There are a few different levels of the way the organization works. The largest sponsors get to have a seat on the business board, and there are a couple of seats that are reserved in that Governing Board for the projects and for the technical community. I was recently elected to one of those as a representative of the project maintainers. I’m saying, “I can come here and give the voice of the people who are working on building the software back to the CNCF in issues like how they spend their budget and how they market themselves and so on.”

Largely the technical decisions are made by a group called the Technical Oversight Committee who are a group of 11 members, who are elected from the community to accept projects and to decide the direction of the foundation and should it be looking at projects in this space or that space, and how should they interact and relate. There are end user members as well.

The CNCF is the group who organize the conferences, the KubeCon conferences that have been going on for many years now, and a bunch of other events. They do great work internationally, making sure there are events in upcoming countries, making sure there are diversity programs. There are mentorship programs. There’s a whole bunch of stuff that’s done there made possible by the fact that there is such a commercial value to all of the software and that are companies who are willing to all put in and fund the organization.

Craig Box: You promise them that it’s going to be a fair and neutral playing field, as I understand it. The goal was from Google’s perspective to have this become the standard because it was a pattern that they knew how to operate and that they thought they would get more people coming to their cloud to run workloads at a time when they had a smaller market share. That obviously worked out very well. There are a bunch of other people who were interested in taking what was a more superior technology at the time, that had the sheen of Google’s internals associated with it.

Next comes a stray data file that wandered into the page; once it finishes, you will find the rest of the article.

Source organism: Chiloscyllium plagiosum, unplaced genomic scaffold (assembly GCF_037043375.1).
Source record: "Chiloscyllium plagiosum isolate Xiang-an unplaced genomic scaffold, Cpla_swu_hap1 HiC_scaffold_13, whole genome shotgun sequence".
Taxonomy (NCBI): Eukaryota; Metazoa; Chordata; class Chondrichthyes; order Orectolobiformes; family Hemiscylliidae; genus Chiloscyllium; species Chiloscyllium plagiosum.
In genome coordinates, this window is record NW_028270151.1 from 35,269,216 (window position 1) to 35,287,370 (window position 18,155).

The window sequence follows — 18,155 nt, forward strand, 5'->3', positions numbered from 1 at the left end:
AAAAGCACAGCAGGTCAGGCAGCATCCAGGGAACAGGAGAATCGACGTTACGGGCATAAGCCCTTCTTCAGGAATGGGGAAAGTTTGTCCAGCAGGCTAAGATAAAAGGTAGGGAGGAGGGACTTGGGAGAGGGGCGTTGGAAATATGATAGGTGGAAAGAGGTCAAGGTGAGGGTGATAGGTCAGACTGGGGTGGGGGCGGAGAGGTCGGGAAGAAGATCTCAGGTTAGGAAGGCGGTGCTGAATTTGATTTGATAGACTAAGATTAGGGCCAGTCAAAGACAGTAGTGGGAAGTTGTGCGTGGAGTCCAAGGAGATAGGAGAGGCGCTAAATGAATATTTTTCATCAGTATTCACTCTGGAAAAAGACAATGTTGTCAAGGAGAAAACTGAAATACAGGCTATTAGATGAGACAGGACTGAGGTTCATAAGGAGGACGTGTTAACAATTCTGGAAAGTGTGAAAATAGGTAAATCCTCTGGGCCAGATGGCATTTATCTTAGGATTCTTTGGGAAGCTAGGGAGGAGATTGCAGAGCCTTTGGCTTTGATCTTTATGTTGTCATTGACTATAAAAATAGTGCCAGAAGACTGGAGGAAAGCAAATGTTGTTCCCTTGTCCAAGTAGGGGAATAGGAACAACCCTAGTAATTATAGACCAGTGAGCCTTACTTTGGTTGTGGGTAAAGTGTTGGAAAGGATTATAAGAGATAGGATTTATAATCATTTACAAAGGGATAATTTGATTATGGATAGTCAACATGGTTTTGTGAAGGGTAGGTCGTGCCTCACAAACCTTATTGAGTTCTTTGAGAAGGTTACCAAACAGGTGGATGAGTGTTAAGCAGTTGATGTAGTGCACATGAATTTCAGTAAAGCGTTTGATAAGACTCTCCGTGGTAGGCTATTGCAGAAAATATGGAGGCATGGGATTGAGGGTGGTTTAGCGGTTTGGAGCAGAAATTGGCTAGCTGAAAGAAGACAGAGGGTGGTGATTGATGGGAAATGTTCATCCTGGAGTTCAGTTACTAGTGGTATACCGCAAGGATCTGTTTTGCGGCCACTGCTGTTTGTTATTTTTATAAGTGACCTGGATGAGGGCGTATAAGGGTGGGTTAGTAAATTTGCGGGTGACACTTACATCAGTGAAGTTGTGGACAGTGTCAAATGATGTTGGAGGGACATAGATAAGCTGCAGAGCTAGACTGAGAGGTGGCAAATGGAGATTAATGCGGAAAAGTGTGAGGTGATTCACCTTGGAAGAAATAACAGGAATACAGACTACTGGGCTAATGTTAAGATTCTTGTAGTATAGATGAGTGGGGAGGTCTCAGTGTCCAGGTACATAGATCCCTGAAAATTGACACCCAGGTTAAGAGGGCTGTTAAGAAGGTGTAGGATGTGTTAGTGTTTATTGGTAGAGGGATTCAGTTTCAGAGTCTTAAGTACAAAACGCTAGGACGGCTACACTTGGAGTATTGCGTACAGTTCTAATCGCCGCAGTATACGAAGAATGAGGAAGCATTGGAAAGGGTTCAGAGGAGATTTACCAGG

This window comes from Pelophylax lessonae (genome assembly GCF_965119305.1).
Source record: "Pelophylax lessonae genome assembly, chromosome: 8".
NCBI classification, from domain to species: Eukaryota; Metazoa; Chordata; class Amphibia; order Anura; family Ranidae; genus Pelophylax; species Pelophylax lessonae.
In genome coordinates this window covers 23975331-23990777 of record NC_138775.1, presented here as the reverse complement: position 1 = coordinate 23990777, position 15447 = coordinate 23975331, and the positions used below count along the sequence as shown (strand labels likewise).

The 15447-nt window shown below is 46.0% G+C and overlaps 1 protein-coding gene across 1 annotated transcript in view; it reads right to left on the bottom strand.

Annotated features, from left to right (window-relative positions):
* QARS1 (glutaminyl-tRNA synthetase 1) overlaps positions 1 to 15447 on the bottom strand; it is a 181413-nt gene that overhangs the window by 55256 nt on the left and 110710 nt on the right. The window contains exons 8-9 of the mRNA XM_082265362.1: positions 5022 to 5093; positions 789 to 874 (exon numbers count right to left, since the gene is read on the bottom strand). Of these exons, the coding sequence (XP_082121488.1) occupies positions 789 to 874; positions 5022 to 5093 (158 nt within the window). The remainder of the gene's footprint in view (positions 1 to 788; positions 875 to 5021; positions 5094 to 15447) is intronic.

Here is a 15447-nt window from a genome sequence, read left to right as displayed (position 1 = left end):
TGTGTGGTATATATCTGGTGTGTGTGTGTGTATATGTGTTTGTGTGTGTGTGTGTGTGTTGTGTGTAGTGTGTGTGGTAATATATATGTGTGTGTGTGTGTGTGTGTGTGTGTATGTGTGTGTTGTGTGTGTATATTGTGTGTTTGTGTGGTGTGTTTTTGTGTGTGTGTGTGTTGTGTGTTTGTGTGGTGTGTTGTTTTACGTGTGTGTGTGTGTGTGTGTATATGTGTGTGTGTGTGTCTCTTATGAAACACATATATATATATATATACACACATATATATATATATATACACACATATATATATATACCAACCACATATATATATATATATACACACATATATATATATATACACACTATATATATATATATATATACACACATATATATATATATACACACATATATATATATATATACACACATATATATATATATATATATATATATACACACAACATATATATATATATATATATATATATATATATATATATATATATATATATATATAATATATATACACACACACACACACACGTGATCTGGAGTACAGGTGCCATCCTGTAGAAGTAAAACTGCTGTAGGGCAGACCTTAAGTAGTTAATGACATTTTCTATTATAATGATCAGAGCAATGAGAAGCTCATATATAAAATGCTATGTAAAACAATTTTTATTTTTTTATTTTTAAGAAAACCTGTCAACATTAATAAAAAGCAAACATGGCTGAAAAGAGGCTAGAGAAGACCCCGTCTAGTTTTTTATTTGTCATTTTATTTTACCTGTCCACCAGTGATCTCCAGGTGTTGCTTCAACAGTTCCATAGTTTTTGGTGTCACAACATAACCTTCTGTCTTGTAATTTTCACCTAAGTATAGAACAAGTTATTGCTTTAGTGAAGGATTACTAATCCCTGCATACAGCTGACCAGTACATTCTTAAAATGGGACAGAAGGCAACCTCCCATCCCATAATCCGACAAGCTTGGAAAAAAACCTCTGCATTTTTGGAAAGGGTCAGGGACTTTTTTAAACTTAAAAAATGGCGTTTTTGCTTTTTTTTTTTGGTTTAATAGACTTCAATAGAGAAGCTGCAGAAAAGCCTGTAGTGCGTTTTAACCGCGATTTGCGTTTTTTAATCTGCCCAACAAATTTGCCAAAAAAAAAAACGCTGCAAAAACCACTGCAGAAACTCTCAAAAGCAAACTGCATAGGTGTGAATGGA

Then there are also other vendors who were like, “Well, we might not want to adopt the thing that Google built because we compete very heavily with them, but our customers are asking us for it and it has that demand.”

Bringing it back to the beginning, working in developer relations for Google at that time was going out and trying to convince people bottom-up that they should want to run Kubernetes. Then they think, “Yes, I like that,” and they go to Amazon who were their cloud provider at the time and say, “We want to run Kubernetes.” Eventually Amazon builds out a very good hosted Kubernetes implementation and that gets them on board with the project and joining the CNCF. But it is largely down to customer demand and the way that Amazon operates. Then it is the political neutrality, and the reputation of groups like the Linux Foundation, that everyone will be treated fairly, that allows those things to happen.

Shane Hastie: Thinking of our audience, as a technical leader, technical influencer, technical practitioner, why would I want to get involved in one of these communities?